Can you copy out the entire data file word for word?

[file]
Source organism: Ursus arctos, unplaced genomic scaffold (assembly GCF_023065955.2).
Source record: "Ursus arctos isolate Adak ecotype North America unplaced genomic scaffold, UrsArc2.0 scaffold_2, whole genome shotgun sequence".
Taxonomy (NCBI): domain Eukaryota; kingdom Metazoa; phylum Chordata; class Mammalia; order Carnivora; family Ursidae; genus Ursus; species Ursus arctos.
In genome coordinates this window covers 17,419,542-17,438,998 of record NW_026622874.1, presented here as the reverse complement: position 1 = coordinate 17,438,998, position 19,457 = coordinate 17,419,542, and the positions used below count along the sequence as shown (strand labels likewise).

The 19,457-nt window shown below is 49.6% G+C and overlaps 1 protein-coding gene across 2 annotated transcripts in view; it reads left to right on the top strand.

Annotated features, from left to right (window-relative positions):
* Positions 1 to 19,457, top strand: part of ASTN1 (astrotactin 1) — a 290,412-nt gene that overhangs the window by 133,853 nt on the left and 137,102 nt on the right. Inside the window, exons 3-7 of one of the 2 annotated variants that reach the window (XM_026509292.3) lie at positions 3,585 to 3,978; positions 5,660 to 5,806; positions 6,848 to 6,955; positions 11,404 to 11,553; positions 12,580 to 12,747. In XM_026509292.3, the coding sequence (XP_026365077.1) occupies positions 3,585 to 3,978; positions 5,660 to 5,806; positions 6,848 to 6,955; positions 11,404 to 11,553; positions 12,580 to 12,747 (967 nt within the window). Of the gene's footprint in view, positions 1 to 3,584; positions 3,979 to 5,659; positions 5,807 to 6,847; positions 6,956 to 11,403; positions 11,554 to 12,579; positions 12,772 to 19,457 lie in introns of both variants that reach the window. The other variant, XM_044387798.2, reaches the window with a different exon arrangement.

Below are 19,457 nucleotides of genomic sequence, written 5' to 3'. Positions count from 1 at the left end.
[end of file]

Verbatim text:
Source organism: Ursus arctos, unplaced genomic scaffold (assembly GCF_023065955.2).
Source record: "Ursus arctos isolate Adak ecotype North America unplaced genomic scaffold, UrsArc2.0 scaffold_2, whole genome shotgun sequence".
Taxonomy (NCBI): domain Eukaryota; kingdom Metazoa; phylum Chordata; class Mammalia; order Carnivora; family Ursidae; genus Ursus; species Ursus arctos.
In genome coordinates this window covers 17,419,542-17,438,998 of record NW_026622874.1, presented here as the reverse complement: position 1 = coordinate 17,438,998, position 19,457 = coordinate 17,419,542, and the positions used below count along the sequence as shown (strand labels likewise).

The 19,457-nt window shown below is 49.6% G+C and overlaps 1 protein-coding gene across 2 annotated transcripts in view; it reads left to right on the top strand.

Annotated features, from left to right (window-relative positions):
* Positions 1 to 19,457, top strand: part of ASTN1 (astrotactin 1) — a 290,412-nt gene that overhangs the window by 133,853 nt on the left and 137,102 nt on the right. Inside the window, exons 3-7 of one of the 2 annotated variants that reach the window (XM_026509292.3) lie at positions 3,585 to 3,978; positions 5,660 to 5,806; positions 6,848 to 6,955; positions 11,404 to 11,553; positions 12,580 to 12,747. In XM_026509292.3, the coding sequence (XP_026365077.1) occupies positions 3,585 to 3,978; positions 5,660 to 5,806; positions 6,848 to 6,955; positions 11,404 to 11,553; positions 12,580 to 12,747 (967 nt within the window). Of the gene's footprint in view, positions 1 to 3,584; positions 3,979 to 5,659; positions 5,807 to 6,847; positions 6,956 to 11,403; positions 11,554 to 12,579; positions 12,772 to 19,457 lie in introns of both variants that reach the window. The other variant, XM_044387798.2, reaches the window with a different exon arrangement.

Below are 19,457 nucleotides of genomic sequence, written 5' to 3'. Positions count from 1 at the left end.